• SharkieSophie

Big BRUVer Watching Sharks

Updated: Apr 27

Baited Remote Underwater Video (BRUV) is a relatively new technique which can be used to observe marine life. The method involves submerging cameras mounted on a steel frame onto the ocean floor and attracting predatory fish, like sharks, to the recording equipment using bait, which is concealed in a bag or cage connected to the frame. The footage can be very valuable for scientific research and is also just seriously cool to watch!

Sharks filmed on BRUV (Image source: http://blog.ceibahamas.org/)

BRUV studies are especially powerful because once the footage is taken, data can be extracted from the video after the fact, so multiple different research questions can be asked from the same field work. For example, the video can be used to count sharks and estimate their abundance, or it can be used to observe the competitive behaviour of sharks around a resource, or it can be used to assess how many different species live in one area (known as the "species composition", or it can be used to evaluate the health of the habitat or to identify individual animals based on distinctive scarring or pigmentation patterns.

A BRUV set-up (Image source: www.twitter.com @globalfinprint)

For instance, a recent study conducted in Maluku, Indonesia, used BRUV footage to identify individual blacktip reef sharks (Carcharhinus melanopterus). The researchers placed tuna in a bait bag to attract the sharks and then recorded whoever showed up to the party using two 12 megapixel cameras. These sharks have distinctive black and white pigmentation patterns on their pectoral fins and tail (known as the "caudal fin"), which are unique to each shark... much in the same way that iris colouration in the eye is unique to each human being. Therefore, images of individual sharks' pigmentations patterns which were captured in BRUV footage could then be used to identify if the shark was seen again. The researchers identified a total of 21 different blacktips, which they recorded repeatedly at the site which was (aptly) named Blacktip Point (Mukharror et al, 2019).

Pectoral fin (top) and caudal fin (below) black pigmentation patterns used to ID reef sharks (Mukharror et al, 2019)

This research group were also able to assess the distribution of the blacktip reef sharks based upon differences in the habitat. The video was recorded at several different locations with contrasting topography and coral cover, and they also measured water temperature, salinity, acidity, current and water visibility, and assessed the quality of corals at each study site. They compared the numbers of sharks seen at different habitats to investigate how the physical environment was related to shark abundance- basically which areas do they like, which do they not like and why?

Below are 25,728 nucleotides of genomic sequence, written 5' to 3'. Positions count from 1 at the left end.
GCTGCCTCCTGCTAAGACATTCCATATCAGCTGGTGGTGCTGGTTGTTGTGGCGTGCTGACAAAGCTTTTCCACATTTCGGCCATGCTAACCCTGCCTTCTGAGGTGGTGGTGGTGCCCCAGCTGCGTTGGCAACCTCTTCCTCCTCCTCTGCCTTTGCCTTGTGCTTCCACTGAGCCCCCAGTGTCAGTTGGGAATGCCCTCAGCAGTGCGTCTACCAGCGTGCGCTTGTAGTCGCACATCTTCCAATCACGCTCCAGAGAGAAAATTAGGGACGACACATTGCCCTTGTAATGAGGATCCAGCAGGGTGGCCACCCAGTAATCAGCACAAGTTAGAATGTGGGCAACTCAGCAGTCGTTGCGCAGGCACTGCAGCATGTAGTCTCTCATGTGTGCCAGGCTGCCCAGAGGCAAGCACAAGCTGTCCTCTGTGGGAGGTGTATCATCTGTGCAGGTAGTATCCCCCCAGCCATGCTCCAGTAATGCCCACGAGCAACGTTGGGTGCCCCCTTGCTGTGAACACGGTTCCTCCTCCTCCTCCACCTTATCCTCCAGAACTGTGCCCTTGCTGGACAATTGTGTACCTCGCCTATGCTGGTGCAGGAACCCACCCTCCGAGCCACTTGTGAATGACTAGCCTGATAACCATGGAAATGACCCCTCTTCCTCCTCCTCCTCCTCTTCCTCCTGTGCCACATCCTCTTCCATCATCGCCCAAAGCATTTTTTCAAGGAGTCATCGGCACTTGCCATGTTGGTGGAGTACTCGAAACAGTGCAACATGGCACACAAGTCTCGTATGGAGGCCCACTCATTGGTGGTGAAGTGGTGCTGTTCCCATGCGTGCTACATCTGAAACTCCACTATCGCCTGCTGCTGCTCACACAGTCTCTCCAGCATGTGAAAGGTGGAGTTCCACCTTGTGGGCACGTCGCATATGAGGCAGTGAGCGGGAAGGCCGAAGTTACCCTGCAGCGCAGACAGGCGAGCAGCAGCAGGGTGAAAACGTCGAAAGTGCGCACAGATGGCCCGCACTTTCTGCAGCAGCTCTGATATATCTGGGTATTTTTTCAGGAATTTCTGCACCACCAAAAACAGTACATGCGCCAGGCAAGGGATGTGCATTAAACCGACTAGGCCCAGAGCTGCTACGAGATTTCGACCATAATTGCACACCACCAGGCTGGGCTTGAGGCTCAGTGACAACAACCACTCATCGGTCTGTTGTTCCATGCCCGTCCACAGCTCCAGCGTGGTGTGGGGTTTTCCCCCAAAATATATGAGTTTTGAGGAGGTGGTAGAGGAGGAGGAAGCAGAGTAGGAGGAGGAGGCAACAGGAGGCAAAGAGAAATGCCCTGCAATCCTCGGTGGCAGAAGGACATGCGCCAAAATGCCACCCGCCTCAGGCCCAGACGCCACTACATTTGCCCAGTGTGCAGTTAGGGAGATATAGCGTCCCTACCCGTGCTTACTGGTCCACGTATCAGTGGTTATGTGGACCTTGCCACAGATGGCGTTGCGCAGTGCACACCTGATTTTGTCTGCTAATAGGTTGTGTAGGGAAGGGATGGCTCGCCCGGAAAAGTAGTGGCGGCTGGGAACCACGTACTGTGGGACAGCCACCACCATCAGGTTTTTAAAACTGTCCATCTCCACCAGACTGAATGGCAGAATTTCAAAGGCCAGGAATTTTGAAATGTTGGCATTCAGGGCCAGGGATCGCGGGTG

BRUV study site in Indonesia (Sentosa et al, 2020)

They found that the occurrence of blacktip reef sharks were influenced by both the quality of the water and by the health of the coral reef. They concluded that sighting sharks was related to the current and water salinity; sharks were not seen on the footage in areas with very strong currents or when waters were especially salty. Comparatively, blacktip reef sharks were videoed in high numbers when waters were relatively warm ( 29°C), relatively less saline (38 – 40 ppt), with good visibility (10 m), moderate currents and with neutral acidity (pH 7). Whatsmore, they also found that the sharks preferred sites with significant coral cover and were less commonly seen in areas where corals were sparse or unhealthy (Sentosa et al, 2020).

Blacktip reef shark (Source: www.haydensanimalfacts.com/)

These findings are particularly important because they imply that blacktip reef sharks may be impacted by future climate change. Changes in acidity and increasing temperatures may directly affect the blacktip reef sharks and mean they become less abundant in the area. Whatsmore, acidification and higher temperature may indirectly affect the sharks because they cause coral bleaching and a retraction in reef cover. Therefore, we may see an associated constriction in the range of blacktip reef sharks in the near future, if climate change continues to advance as it is predicted to.

If you are interested in BRUV research, you can follow @globalfinprint on twitter.


Mukharror DA, Susiloningtyas D, Handayani T & Pridina N (2019). Blacktip reefshark (Carcharhinus melanopterus) individual’s identification in Morotai waters using its fin’s natural markings. International Conference on Science and Applied Science (ICSAS) Conference Proceedings, 2202, 020085, https://doi.org/10.1063/1.5141698.

Sentosa WB, Nurruhwati I, Apriliani IM & Khan AMA (2020). Distribution of blacktip reef sharks (Carcharinus melanopterus) based on habitat characteristics by the baited remote underwater video (BRUV) method in Morotai waters of North Maluku. Asian Journal of Fisheries and Aquatic Research, 7:3, 34-50.

By Sophie A. Maycock for SharkSpeak.

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